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Praise or Raise
In most staff happiness surveys, scores about pay come out lowest of all.

A candid member of staff once told me that the reason for this was that employees reckoned that if they all scored low, management would be forced to do something and raise pay levels higher than they otherwise might. But what can cloud the issue is that most employee surveys are too inward-looking; they offer managers no point of comparison to similar data from their sector or outside it.

What I can reveal from my website, which surveys the workplace happiness of thousands of individuals, is that pay is not the biggest issue in securing their satisfaction and engagement. What’s more important to staff is being recognised for a job well done.

These findings confirm the work of the renowned business management psychologist, Frederick Herzberg, whose theory of motivation in the workplace concluded that pay and working conditions can only ever minimise an employee’s dissatisfaction with work. Neither pay nor working conditions are enough to promote happiness or engagement on their own merits.

Employees are motivated by a range of other factors, but most notable are having responsibility, being recognised for their achievements, feeling a sense of pride in their work, and that an organisation is interested in their well-being and development. In other words, if you want fully-engaged employees – and to reap all the commercial advantages that come with that – you can’t just throw money at the issue. Achieving a happy and effective workforce runs much deeper.

For many, it’s recognition rather than pay that’s a more motivating factor. I read recently that people are praised at work on average only once every four and a half months. According to Maslow, two of the most valuable psychological needs that we have as humans are the desire to be appreciated and to belong. In other words, acknowledgement is crucial.

Companies that regularly and properly recognise their staff have 31pc lower voluntary turnover (employees willingly choosing to leave their jobs) than companies with a poor recognition culture. Saying thank you and acknowledging a job well done goes a long way. On a biological level, thanking someone releases oxytocin, a hormone that makes us more relaxed, collaborative and happy.

So what can the data tell us about pay and recognition by sector, age, gender and management level?

Cutting by industry, I’m sure the results won’t surprise that employees in public services, retail and hospitality feel the least rewarded for their work, while those in working in the legal services, industrial goods and automotive, and marketing and advertising sectors rank highest.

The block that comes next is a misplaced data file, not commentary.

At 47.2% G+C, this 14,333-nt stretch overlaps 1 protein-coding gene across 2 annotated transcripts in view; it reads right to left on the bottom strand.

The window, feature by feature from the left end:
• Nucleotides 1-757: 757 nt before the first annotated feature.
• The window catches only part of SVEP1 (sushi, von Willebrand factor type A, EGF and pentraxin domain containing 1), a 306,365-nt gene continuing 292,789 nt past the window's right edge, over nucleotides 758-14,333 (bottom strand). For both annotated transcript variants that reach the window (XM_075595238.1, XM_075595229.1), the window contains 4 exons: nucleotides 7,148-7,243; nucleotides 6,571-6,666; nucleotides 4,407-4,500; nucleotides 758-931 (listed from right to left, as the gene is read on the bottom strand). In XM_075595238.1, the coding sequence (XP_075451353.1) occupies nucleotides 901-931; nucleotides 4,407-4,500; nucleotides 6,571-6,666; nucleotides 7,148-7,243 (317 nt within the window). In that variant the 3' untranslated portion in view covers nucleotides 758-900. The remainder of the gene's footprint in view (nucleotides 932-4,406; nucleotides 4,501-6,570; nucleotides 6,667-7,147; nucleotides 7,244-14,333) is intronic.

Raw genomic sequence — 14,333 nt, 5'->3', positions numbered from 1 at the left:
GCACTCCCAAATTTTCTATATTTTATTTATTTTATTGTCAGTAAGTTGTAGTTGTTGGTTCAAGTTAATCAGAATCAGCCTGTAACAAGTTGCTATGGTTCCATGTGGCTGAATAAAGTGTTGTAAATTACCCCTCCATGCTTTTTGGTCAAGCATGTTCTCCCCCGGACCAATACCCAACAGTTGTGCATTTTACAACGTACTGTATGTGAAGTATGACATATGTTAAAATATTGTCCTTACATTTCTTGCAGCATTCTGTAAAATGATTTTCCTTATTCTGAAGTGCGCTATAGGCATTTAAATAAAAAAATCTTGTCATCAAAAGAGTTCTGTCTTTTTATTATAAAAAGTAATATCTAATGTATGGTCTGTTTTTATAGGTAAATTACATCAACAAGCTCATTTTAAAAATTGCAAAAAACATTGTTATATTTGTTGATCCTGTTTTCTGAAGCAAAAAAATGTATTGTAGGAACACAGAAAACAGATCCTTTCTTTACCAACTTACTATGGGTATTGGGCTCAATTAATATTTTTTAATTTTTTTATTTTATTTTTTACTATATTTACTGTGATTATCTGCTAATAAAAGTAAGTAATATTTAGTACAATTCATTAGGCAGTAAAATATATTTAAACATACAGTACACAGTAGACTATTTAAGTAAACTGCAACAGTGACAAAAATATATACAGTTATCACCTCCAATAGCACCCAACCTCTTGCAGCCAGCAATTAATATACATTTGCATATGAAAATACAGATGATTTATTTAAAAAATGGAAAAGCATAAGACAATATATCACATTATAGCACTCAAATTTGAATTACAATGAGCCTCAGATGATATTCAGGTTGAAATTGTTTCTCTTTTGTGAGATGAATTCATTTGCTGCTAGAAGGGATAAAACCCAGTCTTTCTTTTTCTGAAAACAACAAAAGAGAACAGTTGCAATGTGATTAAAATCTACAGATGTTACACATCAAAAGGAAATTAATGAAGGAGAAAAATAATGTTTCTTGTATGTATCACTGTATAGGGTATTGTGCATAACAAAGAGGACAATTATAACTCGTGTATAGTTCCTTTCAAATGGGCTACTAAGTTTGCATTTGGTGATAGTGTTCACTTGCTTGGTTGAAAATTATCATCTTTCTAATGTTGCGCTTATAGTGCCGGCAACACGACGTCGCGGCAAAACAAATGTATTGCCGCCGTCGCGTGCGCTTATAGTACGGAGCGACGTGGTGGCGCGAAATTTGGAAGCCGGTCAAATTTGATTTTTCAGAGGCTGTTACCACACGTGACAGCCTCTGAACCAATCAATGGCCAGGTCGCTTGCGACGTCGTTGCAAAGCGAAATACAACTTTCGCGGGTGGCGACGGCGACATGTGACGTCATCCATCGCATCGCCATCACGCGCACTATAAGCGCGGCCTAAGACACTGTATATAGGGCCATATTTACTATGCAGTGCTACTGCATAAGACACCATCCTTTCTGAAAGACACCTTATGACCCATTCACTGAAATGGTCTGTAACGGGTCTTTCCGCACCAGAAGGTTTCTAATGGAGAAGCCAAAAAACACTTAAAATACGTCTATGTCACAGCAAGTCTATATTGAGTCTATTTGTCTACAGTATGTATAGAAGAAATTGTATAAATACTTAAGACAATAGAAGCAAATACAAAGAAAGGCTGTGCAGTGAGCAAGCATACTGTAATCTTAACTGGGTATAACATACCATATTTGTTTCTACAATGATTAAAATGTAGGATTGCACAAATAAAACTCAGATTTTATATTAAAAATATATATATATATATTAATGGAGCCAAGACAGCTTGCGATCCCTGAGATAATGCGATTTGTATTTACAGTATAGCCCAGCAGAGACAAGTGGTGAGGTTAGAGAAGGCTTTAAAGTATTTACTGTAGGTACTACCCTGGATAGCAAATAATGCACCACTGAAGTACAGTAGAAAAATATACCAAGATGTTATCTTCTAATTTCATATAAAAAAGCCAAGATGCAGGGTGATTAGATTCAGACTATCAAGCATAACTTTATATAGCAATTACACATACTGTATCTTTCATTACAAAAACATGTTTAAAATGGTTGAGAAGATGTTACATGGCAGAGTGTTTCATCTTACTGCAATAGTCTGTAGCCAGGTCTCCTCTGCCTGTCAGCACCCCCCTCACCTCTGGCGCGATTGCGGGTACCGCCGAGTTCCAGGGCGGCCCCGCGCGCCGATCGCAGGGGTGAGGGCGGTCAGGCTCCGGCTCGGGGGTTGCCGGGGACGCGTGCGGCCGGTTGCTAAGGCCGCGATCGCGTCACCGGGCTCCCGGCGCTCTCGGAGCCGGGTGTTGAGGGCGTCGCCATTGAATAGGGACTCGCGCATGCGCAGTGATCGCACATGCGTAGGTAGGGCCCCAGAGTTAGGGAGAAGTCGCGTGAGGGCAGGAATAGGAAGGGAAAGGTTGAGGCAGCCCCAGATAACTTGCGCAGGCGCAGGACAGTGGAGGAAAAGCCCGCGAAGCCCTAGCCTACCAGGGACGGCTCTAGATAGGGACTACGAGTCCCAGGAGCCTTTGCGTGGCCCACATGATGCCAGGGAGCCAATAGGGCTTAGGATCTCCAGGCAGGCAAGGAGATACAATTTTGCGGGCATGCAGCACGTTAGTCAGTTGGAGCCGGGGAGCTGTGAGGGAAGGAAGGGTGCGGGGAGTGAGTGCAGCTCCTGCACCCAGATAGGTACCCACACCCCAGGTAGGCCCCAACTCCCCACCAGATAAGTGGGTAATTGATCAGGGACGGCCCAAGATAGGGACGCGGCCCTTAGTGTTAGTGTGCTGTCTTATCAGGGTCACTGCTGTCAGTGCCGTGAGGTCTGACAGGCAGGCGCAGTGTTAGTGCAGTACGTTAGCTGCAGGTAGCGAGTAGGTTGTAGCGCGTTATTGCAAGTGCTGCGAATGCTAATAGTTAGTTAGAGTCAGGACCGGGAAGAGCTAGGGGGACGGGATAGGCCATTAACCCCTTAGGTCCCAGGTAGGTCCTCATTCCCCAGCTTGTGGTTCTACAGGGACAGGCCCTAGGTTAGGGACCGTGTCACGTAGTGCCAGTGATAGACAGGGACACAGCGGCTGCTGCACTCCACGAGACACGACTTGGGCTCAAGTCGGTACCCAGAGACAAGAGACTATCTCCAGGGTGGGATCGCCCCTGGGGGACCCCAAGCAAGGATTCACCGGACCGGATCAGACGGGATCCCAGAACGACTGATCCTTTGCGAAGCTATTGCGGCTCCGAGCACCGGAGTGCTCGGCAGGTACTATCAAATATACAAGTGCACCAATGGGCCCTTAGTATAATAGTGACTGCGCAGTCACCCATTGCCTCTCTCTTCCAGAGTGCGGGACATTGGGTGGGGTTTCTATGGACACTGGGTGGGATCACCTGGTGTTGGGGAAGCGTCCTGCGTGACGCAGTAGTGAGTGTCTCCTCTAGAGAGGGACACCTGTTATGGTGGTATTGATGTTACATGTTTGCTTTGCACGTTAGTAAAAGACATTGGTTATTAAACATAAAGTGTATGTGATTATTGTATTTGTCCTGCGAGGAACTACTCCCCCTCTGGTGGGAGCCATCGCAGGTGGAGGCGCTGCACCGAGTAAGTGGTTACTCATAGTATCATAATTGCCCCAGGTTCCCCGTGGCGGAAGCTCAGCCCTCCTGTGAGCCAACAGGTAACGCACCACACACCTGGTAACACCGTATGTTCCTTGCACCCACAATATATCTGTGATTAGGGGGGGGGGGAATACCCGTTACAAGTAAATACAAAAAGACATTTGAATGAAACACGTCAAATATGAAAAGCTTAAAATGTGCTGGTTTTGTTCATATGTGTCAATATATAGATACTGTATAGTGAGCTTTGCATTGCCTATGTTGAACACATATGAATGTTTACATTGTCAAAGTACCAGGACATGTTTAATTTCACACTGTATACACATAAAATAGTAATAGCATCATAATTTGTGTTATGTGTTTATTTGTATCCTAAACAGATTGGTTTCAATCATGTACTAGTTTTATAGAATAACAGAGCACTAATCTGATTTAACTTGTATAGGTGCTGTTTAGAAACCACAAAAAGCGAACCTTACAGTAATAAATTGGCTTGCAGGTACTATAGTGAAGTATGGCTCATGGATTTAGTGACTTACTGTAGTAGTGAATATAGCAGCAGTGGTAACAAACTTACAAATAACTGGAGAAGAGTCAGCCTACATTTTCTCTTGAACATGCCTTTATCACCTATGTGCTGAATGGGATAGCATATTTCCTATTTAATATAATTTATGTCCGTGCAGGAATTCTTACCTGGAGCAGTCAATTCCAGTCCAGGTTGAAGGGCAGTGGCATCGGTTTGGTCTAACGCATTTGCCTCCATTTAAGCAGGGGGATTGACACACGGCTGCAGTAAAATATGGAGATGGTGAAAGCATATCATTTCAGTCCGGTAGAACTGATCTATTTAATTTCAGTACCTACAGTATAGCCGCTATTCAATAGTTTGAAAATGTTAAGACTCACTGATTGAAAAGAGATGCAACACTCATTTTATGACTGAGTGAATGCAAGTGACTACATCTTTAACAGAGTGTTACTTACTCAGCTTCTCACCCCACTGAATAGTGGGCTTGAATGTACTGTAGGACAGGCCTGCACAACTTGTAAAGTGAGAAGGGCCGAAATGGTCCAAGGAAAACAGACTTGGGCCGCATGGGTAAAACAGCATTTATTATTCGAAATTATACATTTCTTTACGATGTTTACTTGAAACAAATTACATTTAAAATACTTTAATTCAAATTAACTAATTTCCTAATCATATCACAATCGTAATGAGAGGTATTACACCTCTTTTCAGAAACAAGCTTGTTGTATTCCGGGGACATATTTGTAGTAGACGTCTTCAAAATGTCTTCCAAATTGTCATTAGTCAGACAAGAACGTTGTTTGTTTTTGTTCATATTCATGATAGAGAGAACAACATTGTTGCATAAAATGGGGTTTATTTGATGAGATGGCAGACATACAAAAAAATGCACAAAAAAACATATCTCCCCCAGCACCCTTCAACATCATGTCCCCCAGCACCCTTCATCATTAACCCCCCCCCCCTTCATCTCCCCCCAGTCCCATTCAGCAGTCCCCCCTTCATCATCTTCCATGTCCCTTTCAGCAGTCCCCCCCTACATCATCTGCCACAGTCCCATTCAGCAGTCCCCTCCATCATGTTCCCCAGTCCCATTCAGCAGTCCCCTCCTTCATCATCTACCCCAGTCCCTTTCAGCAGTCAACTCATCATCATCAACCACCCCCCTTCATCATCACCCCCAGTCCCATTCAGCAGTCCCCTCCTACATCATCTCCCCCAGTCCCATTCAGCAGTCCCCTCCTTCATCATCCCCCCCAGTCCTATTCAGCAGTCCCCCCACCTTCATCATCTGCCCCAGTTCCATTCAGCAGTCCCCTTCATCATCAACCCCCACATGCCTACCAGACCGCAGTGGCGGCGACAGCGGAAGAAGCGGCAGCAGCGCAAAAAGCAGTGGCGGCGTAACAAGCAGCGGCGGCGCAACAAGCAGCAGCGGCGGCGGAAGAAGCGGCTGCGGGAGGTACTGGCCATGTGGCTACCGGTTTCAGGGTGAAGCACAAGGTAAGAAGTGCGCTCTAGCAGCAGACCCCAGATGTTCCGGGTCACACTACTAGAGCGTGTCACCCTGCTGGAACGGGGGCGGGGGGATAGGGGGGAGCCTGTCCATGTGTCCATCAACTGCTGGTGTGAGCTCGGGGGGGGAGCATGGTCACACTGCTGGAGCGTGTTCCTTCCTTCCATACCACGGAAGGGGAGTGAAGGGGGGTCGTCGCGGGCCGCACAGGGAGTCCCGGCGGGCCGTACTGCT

But comparable data is key here; as I reported in recent months, pay is not the main area of employee discontent in the retail and hospitality worlds – far from it. Good career development, having your views heard, being trusted with responsibility and feeling a sense of pride in your work all score lower on the satisfaction scale.

Remember that these sectors are going through great change and staff want to feel like they're actively involved in shaping their future with it. A few extra pounds in an employee’s pay packet is not the answer to that.

Cutting it by sector again, we asked employees: “do you feel recognised when you do something well’?” Those working in education feel most that this is not the case, followed by insurance. The most recognised are those working for not-for-profits, and industrial goods and automotive companies.

The case of those working in the former is, I think, the most revealing feature of this research. We know that not-for-profits are not as high-paying as other sectors, so you would expect it to be bottom of the pile when it comes to feeling fairly rewarded, but it scores ninth out of 20 sectors. This should tell other companies that a greater sense of recognition could lead to employees feeling less dissatisfied with their pay.

What else does the data tell us? In spite of, or perhaps because of, the recent headlines over the gender pay gap, the difference between how men and women feel about pay is not as significant as you might expect, although women are certainly less happy. The same is true of recognition.

However, the gaps are much wider when it comes to managers and non-managers, and age; you’re most likely to be happy about your pay and being recognised for a job well done as you get older.

Aside from the revelation that high levels of recognition can offset discontent over pay, the other standout finding is that feeling rewarded and feeling recognised are both notable and significant predictors of self-reported workplace happiness – and of the two, feeling recognised is a stronger determinate.

Article also published in The Telegraph today:

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Praise therefore must come before raise in engaging a workforce.